Published: Sat, April 14, 2018
Sci-tech | By Lila Blake

Gmail redesign could feature self-destructing emails

Gmail redesign could feature self-destructing emails

It seems that not only the design will change as Gmail is set to bring in a very important surprising new feature which was added by Google, and it was discovered shortly before the official release.

"Working on an email service is hard as you have to be compatible with all sorts of email providers and email clients".

The new Gmail is also expected to feature offline storage, meaning users can save their emails to their computer or local storage device. Gmail will let users configure expiration date for expiring mails such as a week, month, multiple years, and more.

Google last overhauled Gmail's web look in 2011, opting for a more spaced-out, cleaner look as part of an effort to unify the way its products appear on desktop and mobile. The setting prevents the email (on the recipient side) from being forwarded, downloaded, copied or printed in any way. According to leaked screenshots, it will feature a Material Design with responsive visual with a Pinterest-style layout.

Further helping to secure email communications, senders have the option to require the recipient to verify their identity with a passcode before opening an email sent in Confidential Mode.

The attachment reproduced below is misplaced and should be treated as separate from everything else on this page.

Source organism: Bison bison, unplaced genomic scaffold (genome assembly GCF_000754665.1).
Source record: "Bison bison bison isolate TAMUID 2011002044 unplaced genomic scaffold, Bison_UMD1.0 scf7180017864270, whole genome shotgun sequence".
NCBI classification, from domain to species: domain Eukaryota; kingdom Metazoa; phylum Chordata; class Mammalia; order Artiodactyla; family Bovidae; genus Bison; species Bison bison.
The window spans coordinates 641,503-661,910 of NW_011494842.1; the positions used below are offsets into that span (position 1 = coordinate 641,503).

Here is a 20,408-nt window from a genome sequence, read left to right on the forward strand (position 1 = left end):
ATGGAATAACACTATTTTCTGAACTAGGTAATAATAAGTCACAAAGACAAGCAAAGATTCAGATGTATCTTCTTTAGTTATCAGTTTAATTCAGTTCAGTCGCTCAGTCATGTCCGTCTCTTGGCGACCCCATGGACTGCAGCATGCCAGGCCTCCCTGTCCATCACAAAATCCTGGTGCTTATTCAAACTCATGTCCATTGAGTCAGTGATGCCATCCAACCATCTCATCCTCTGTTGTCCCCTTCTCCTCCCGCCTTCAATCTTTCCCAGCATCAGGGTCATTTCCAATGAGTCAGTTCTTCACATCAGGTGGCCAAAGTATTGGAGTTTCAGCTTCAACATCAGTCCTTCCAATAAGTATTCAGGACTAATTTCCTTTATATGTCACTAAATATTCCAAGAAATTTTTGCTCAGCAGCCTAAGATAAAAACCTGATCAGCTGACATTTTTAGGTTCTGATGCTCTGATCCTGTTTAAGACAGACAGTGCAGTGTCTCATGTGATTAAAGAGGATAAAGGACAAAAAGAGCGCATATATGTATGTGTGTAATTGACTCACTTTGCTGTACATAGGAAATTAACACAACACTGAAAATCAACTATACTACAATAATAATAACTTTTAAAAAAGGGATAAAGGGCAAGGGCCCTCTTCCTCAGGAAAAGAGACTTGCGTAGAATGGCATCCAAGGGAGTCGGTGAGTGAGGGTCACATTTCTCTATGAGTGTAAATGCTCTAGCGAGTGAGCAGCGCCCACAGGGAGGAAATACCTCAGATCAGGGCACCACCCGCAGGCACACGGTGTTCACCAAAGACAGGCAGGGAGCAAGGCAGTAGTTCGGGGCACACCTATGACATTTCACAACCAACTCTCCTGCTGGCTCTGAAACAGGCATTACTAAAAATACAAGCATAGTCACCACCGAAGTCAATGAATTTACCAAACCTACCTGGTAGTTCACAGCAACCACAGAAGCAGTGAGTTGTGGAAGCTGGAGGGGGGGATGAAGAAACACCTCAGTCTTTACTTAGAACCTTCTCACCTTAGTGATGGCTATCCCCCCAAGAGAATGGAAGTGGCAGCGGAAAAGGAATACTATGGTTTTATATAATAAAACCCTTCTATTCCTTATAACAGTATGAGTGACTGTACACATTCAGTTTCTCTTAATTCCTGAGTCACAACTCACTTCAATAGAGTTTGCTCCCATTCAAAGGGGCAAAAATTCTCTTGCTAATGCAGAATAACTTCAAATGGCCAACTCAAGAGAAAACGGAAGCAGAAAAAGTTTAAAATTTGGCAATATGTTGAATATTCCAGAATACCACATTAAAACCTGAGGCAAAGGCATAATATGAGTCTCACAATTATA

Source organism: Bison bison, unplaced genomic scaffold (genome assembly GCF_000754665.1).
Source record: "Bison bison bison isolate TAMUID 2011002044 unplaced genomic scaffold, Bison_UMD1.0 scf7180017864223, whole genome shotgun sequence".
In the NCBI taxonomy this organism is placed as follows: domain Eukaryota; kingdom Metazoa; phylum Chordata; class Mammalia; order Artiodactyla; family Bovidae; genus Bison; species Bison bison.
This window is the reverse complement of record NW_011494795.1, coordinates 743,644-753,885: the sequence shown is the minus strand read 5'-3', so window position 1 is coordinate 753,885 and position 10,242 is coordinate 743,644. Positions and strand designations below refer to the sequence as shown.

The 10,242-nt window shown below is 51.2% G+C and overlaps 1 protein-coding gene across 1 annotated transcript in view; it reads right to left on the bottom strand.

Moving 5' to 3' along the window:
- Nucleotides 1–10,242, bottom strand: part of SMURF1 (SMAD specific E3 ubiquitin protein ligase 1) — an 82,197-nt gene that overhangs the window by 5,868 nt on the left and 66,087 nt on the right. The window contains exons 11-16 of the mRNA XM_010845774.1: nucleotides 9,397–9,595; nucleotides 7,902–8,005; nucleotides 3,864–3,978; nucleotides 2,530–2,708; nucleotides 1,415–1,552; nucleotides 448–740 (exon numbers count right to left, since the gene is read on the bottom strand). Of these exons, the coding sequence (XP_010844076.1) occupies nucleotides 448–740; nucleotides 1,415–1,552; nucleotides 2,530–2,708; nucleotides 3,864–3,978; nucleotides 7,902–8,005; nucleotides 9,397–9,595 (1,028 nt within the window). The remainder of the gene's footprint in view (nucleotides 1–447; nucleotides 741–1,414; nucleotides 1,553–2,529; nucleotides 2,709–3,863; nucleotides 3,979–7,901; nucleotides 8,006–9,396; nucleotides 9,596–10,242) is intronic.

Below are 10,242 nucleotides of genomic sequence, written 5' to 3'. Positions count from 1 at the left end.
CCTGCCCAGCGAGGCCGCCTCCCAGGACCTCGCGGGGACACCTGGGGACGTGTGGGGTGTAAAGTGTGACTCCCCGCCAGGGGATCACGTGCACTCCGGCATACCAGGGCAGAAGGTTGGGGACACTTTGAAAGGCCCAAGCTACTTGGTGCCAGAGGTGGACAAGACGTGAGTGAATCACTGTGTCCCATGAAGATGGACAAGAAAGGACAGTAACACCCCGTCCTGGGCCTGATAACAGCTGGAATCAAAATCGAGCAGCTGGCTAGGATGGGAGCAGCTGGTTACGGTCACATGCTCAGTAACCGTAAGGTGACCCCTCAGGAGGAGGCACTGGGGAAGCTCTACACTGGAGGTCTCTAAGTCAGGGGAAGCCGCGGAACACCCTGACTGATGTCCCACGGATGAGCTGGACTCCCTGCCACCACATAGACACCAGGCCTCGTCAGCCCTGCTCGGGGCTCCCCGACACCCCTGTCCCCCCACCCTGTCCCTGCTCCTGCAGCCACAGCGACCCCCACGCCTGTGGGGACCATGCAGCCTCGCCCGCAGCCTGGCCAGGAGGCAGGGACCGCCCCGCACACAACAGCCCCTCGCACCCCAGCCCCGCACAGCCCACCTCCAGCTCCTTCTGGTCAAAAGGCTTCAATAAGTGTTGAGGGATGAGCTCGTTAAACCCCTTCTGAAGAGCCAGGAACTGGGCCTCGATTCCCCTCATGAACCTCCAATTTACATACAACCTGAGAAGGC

One of these, according to TechCrunch, is self-destructing emails.

According to the tipster who spilled the news to TechCrunch, there's already a help page for the feature but it's now not populated with any information - suggesting that the self-destructing emails of the new Gmail design is under development but not ready for release at this point in time. Considering Keep can already pull double duty as a barebones to-do list, I'm hoping Google has some new features in tow. However, when it expires the email will disappear from the inbox. If a user is busy and unable to respond to a particular email, he or she can hit the snooze button.

It's worth pointing out that Confidential Mode's protections will likely be relatively easy to circumvent.

Major' Gmail update might convince you to use email again. TechCrunch's report notes that a confidential message doesn't have to be encrypted, which means that it's likely that Google can still see the content of the email.

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